Sunday, April 24, 2011

Industry Interview - Mark Mondragon, Dreamforge Games, Part I

Mark Mondragon is a bit of a legend in Apocalypse gaming as he built what is still the most impressive Titan yet released by anyone.  That Titan got the full wrath of an over-zealous Games Workshop's attention and the rest has become gaming legend.

So when Marc came back with a new "Leviathan" many of us were happy to see him back in the saddle.   This interview is meant to give us a good inside look at Mark, his small operation, and how he has used technology to advance the creation and production of his new models.



1) Well, we always need to start at the beginning, so tell us how you got into gaming and sculpting.

I started gaming in the 70’s with the first booklet release of Chainmail and later the first release of D&D. My first step into tabletop miniature games came later. It seemed a natural transition to deal with the limited time available due to work and other more adult pressures. Unlike RPG’s, playing a tabletop game does not require a large group of friends or an entire day set aside. I think my first tabletop game was MAATAC, a fun little game with 6mm scale sci-fi tanks. I have always been more interested in armored combat, tank on tank games rather than infantry skirmish games. There is something about sixty tons of steel rolling across the battlefield that sparks my imagination.

I started sculpting in 2000 but was never completely happy with the results. I am a bit of a stickler for quality and correct proportions and hand sculpting although enjoyable did not give me the results I was looking for. About that time, I ran into an article by John Bear Ross, explaining his work process using a CAD program to make miniatures. This sounded like a perfect match to me. I could express myself artistically, while making a model as dimensionally correct as possible.  This process also allows the artist to change the detail, scale and proportions of the model or individual components to suit their desire with ease. There are a few artists using traditional sculpting methods to create incredible work; Kallamity is the first to spring to mind, what he can do with modeling clay and plastic kit parts is simply amazing.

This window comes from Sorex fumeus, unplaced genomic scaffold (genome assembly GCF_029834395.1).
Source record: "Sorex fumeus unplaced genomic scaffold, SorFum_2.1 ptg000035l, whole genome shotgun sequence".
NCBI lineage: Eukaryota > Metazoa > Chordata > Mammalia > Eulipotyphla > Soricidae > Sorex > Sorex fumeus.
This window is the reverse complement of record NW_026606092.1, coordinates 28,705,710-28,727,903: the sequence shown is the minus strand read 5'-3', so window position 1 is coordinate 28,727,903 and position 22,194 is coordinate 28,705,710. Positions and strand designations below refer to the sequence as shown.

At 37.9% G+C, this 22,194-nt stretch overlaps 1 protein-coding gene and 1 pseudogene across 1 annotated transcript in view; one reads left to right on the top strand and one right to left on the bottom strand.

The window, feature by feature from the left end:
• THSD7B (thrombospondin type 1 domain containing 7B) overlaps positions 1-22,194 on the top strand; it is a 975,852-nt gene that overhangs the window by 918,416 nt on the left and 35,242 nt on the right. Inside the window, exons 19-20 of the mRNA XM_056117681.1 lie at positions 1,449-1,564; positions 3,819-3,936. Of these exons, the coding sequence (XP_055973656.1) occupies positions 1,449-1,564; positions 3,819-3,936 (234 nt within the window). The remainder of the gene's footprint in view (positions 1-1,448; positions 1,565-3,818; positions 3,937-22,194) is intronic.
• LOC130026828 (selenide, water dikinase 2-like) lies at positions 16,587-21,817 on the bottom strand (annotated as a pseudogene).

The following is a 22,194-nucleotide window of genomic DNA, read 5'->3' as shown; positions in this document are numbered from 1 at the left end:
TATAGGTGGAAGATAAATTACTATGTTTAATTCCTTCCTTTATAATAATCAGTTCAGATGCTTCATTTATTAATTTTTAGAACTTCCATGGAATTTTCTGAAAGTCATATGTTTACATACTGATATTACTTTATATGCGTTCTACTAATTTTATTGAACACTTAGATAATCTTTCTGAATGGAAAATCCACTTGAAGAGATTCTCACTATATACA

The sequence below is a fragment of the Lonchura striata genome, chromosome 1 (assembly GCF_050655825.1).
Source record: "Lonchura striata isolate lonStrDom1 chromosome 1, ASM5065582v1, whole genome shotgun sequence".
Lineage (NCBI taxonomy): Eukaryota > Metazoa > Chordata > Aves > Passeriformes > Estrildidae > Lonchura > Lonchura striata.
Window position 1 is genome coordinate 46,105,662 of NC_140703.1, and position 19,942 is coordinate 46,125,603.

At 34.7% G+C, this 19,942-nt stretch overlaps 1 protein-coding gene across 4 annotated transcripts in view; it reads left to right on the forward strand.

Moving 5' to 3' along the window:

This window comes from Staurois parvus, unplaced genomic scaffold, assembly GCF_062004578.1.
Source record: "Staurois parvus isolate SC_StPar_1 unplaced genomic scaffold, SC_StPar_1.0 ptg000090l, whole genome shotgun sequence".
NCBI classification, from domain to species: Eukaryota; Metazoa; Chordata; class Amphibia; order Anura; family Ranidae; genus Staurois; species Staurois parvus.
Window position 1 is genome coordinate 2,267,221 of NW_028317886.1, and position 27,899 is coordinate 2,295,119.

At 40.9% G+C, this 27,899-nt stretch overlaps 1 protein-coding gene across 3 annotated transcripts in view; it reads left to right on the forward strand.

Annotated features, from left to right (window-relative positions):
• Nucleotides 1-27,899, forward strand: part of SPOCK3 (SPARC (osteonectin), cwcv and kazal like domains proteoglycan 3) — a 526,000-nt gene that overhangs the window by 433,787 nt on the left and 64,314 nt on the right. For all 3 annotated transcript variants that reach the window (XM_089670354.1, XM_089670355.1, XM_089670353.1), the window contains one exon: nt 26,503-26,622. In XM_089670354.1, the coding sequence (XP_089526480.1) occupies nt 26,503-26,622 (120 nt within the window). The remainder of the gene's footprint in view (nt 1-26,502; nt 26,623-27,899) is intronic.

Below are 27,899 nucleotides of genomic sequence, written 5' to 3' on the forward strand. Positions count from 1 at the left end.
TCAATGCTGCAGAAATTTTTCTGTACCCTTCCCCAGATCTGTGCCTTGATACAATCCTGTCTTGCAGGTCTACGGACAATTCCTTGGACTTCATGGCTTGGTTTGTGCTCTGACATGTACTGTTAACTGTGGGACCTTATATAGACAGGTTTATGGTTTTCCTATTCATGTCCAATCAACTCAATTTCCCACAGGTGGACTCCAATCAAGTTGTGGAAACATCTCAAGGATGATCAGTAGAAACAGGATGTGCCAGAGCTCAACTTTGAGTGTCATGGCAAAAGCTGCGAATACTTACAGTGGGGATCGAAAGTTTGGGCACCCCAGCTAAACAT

Each process has its challenges, to hand sculpt you need a great deal of patients and a fair amount of flexibility in your vision of the final model, as it is far more likely to change as the creation process moves along. With digital sculpting you can get exactly what you want but the technology to print your creation is expensive and still not to the point of giving you a nice clean surface. 

2) And so were the Titans your first attempt at a commercial venture?

I had a few kits that saw limited release, most were not hugely successful but all were invaluable learning experiences. The path to be a successful garage kit producer is a long one that requires you to master many disciplines. Making a good casting is a trial and error affair. Learning how to make molds and get nice clean castings takes time, and many expensive mistakes. I don’t think you ever master this area as each part of a model presents its own challenges, you simply build on each experience and refine these skills as you push forward.


3) Your Titans are the stuff of Gaming legend now. Tell us about what happened with GW.

We all know GW is judicious with its use of thhttp://www.blogger.com/post-edit.g?blogID=5195382392714943771&postID=3532100772164452995e legal system to protect its copyright. In early 2000, I released two large Mecha/Leviathan kits that stood 24” tall. GW took offence to the designs, stating that they felt that my models infringed on their copyright. Were they correct? I really don’t know, the case never went to court as it would have been simply too expensive for a small business owner to fight without pro bono representation. Based on what I know now I feel it safe to say that these kits may have been sailing too close to the gib to be undeniably safe from challenge. It was a very expensive learning process. The three positive lessons I took from this experience were, one, a better understanding of IP law, two, the protection of the current Leviathan designs and three the confidence that what I can create can be well received in the gaming community.

4) So how many of them did you actually produce?

Of the Large 24” Leviathans, I think only three saw the light of day. Production was very slow and when GW raised its objections, I decided not to continue production until the matter was settled. If memory serves there were eight to twelve outstanding orders at the time, I stopped production. I am a strong believer in taking care of my customers to the best of my ability, so I made sure all my outstanding orders received full refunds including any PayPal fees they may have incurred.





Tomorrow, what is next for Marc and Dreamforge...

1 comments:

LuckyNo.5 said...

I always loved this design. I wish that I had known about it before GW pulled the plug on it. But his new designs are freakin amazingly cool too. I def plan to pick up a Leviathan Mortis when it becomes available.

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